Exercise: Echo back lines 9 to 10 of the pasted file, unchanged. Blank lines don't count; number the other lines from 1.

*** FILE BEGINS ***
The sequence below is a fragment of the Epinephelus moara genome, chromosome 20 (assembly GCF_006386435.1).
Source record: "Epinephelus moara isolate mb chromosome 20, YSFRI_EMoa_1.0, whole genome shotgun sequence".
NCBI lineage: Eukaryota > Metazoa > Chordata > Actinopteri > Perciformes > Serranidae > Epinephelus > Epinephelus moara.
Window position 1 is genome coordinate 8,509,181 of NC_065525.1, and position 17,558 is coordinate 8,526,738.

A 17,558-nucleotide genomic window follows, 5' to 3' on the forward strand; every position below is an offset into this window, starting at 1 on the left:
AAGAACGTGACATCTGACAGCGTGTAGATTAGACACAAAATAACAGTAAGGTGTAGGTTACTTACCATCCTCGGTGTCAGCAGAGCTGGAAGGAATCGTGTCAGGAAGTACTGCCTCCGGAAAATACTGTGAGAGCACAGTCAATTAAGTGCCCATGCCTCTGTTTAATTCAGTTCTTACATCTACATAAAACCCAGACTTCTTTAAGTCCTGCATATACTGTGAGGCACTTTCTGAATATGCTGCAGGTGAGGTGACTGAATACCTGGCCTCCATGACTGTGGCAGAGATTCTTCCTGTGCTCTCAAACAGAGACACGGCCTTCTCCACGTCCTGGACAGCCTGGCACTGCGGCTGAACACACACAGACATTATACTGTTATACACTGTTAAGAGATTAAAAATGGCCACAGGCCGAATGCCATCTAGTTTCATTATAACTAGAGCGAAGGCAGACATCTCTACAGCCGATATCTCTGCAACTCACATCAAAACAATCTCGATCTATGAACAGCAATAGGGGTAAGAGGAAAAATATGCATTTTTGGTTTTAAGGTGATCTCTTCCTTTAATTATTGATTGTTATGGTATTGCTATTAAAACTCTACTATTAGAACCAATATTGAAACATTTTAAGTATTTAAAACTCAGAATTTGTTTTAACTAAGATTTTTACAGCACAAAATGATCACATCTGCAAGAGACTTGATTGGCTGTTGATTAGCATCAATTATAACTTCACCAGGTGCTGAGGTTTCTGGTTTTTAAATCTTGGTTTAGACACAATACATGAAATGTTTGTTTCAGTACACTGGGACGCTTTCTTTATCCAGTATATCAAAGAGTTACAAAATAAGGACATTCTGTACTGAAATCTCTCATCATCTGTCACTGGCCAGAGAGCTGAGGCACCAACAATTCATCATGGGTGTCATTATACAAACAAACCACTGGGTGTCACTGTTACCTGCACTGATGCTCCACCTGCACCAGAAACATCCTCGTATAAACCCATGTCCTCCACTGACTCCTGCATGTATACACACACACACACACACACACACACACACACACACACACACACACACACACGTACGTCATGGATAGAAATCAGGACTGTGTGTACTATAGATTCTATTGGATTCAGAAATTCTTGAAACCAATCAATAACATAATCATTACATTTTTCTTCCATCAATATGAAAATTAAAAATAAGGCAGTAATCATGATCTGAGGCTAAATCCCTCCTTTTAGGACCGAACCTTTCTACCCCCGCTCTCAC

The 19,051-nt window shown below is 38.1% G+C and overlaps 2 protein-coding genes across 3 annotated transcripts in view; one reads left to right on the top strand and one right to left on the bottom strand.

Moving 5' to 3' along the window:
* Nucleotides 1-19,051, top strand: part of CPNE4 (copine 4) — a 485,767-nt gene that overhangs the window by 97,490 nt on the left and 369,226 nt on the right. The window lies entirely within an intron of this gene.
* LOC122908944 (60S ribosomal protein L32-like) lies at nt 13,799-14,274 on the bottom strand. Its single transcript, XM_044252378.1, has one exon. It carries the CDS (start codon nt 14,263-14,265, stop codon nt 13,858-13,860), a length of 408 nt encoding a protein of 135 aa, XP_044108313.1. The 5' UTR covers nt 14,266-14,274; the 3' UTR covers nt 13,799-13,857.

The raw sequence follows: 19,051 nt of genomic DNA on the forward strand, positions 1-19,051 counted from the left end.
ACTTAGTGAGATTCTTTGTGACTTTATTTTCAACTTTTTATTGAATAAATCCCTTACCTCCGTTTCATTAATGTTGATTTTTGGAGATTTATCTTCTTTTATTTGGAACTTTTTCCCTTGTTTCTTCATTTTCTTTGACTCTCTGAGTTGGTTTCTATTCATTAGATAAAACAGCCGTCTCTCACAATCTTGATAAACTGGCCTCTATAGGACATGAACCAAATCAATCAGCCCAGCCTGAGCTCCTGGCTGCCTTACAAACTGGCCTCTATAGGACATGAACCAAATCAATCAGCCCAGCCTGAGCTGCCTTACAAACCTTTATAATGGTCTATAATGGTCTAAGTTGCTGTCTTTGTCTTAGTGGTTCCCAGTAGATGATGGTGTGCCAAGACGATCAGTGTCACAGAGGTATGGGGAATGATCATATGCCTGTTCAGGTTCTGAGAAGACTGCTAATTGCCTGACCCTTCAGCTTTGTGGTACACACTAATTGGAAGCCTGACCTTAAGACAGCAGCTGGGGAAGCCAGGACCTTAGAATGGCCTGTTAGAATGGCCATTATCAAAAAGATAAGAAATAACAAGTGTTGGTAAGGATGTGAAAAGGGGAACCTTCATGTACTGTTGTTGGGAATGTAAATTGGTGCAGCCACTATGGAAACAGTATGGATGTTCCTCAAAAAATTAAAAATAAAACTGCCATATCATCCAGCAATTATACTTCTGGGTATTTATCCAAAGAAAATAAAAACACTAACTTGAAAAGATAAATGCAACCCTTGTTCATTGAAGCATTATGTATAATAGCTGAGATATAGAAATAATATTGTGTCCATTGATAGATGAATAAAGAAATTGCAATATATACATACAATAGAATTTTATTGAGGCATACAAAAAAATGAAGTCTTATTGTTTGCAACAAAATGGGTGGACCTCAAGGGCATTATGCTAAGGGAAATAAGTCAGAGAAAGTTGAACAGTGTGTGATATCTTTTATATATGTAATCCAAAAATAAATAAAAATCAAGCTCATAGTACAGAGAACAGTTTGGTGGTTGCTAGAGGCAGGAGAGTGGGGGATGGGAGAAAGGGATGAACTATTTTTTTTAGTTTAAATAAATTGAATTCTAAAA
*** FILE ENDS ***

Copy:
* Nucleotides 1-19,051, top strand: part of CPNE4 (copine 4) — a 485,767-nt gene that overhangs the window by 97,490 nt on the left and 369,226 nt on the right. The window lies entirely within an intron of this gene.
* LOC122908944 (60S ribosomal protein L32-like) lies at nt 13,799-14,274 on the bottom strand. Its single transcript, XM_044252378.1, has one exon. It carries the CDS (start codon nt 14,263-14,265, stop codon nt 13,858-13,860), a length of 408 nt encoding a protein of 135 aa, XP_044108313.1. The 5' UTR covers nt 14,266-14,274; the 3' UTR covers nt 13,799-13,857.